Symposium To Explore Science of Music, the Brain, and Health
April 30, 2018
Can music help people feel better? Many of us would like to say, “Of course it can.” But what does the research say?
The fact is that rigorous, systematic investigation of the impact of music on health—particularly in the areas of management of chronic pain and treatment of opioid-use disorder—is just beginning.
The National Institutes of Health (NIH) has partnered with the John F. Kennedy Center for the Performing Arts, in association with the National Endowment for the Arts (NEA), in an initiative called Sound Health to explore the relationship between music, the brain, and health and wellness. I had the privilege of serving as co-chair and panelist at a workshop that initiated Sound Health activities, including the forming of a trans-NIH working group to develop a research agenda. Recently, we published our report in Neuron (a summary is available in an NCCIH research spotlight).
At the International Congress on Integrative Medicine and Health, leaders in this field will share information on the latest scientific discoveries and government initiatives related to music, the brain, and health, with an emphasis on chronic pain and pain management. This symposium, “Music, the Brain, and Chronic Pain,” is on Thursday, May 10 from 1:45 to 3:00 p.m. It will follow on, and expand upon, a breakfast roundtable discussion to be held earlier that day: “Creative Art Therapies (e.g., Music, Dance, Visual Arts) and Health: Early Evidence and Long-Range Promise.”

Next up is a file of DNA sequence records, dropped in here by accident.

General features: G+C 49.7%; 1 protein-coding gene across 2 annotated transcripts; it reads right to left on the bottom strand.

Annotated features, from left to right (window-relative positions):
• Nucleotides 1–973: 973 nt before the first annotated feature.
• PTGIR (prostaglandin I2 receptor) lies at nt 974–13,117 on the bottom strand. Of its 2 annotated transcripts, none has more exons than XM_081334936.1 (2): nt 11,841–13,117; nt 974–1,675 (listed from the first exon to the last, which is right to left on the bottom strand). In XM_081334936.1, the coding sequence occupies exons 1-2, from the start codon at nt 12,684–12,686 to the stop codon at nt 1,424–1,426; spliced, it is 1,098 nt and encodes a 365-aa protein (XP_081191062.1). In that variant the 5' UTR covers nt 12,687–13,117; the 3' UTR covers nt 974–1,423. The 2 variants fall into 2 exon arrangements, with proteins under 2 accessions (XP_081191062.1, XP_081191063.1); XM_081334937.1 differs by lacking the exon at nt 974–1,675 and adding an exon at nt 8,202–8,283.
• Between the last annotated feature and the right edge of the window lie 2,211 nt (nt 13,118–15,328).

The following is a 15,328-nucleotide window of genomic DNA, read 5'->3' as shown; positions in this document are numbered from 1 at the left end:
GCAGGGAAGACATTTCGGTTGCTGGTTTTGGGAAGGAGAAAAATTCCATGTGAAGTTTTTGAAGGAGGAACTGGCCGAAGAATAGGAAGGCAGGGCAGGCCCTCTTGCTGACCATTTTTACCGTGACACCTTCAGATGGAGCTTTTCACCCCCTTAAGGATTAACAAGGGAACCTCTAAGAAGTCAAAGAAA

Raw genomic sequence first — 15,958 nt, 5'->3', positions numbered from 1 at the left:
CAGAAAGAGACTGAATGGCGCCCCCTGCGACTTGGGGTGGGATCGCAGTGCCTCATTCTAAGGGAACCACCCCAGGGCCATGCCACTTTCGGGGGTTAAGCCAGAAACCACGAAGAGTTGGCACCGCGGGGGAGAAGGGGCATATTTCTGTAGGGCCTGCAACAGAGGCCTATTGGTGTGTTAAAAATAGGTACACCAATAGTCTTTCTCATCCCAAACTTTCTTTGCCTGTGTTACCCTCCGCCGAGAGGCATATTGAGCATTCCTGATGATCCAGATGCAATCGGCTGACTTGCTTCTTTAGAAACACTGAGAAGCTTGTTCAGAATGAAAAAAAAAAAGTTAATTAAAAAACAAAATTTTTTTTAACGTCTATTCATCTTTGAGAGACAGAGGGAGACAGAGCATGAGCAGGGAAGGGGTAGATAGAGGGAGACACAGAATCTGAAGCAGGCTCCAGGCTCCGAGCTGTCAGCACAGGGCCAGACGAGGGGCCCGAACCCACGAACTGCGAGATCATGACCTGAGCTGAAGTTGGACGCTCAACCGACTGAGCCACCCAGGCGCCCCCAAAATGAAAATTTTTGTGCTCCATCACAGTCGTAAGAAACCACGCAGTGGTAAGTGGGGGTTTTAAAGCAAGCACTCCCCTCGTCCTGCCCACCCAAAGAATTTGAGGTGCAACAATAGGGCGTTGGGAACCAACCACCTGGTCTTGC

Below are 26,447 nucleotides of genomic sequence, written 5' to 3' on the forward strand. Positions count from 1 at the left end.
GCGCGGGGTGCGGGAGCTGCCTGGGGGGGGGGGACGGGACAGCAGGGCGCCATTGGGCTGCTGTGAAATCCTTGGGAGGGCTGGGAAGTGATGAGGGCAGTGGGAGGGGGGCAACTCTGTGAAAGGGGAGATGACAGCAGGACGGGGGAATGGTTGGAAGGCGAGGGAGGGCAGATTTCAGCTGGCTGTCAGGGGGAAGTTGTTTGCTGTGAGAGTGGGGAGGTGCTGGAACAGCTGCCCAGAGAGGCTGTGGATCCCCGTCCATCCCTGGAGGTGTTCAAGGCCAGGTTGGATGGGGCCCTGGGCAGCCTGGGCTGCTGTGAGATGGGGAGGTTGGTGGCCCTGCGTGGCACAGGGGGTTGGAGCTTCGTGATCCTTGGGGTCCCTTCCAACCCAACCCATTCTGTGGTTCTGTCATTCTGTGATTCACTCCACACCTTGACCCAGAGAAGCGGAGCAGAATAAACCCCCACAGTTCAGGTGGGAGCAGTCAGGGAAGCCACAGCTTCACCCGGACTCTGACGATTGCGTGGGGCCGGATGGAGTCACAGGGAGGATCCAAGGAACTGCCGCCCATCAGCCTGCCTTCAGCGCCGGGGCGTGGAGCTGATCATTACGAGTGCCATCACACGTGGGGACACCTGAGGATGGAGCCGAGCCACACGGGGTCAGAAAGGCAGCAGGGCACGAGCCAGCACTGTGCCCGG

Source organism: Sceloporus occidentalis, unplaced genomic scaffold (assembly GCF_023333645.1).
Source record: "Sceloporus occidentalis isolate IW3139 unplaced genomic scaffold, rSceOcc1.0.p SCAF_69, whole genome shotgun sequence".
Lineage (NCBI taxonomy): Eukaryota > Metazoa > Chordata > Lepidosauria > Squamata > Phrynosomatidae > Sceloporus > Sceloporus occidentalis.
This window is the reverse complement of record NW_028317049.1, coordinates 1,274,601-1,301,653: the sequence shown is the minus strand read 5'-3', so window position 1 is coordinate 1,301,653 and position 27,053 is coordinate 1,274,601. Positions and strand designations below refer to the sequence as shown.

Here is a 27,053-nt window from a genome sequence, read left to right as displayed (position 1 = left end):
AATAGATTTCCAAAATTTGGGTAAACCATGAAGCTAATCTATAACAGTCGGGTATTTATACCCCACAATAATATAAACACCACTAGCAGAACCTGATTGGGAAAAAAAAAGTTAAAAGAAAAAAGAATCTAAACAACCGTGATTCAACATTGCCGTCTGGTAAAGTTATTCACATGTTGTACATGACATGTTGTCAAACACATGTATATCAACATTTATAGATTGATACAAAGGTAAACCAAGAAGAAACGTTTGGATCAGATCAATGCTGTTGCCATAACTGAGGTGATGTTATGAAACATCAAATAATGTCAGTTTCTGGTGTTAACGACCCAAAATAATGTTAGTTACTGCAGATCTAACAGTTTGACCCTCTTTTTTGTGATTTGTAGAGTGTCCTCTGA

The symposium will feature the following speakers:
- Mr. Sunil Iyengar, Director of the NEA’s Office of Research and Analysis, will describe the Federal Interagency Task Force on art-based therapies, introduce the concept of music as a game changer for brain health, and discuss its capacity to manage difficult symptoms like chronic pain.
- Dr. Catherine Bushnell, Scientific Director of NCCIH’s Intramural Research Program, will update us on state-of-the-science research on brain mechanisms involved in pain.
- Dr. Mathieu Roy, a behavioral and cognitive neuroscientist at McGill University, will discuss the brain mechanisms involved in music perception and production and how they relate to mechanisms of pain perception.
- Dr. Joke Bradt, associate professor in the Department of Creative Arts Therapies at Drexel University, will describe recent clinical research on music-based therapies and their mechanisms of action for chronic pain management.
- My colleague Dr. Wen Chen, Acting Branch Chief for Basic and Mechanistic Research at NCCIH, will join me in discussing Sound Health, other NIH research initiatives related to music, and gaps and opportunities in both basic/mechanistic and clinical research on music and health.
We hope you’ll join us for an in-depth look at emerging science and future directions in this intriguing topic area.
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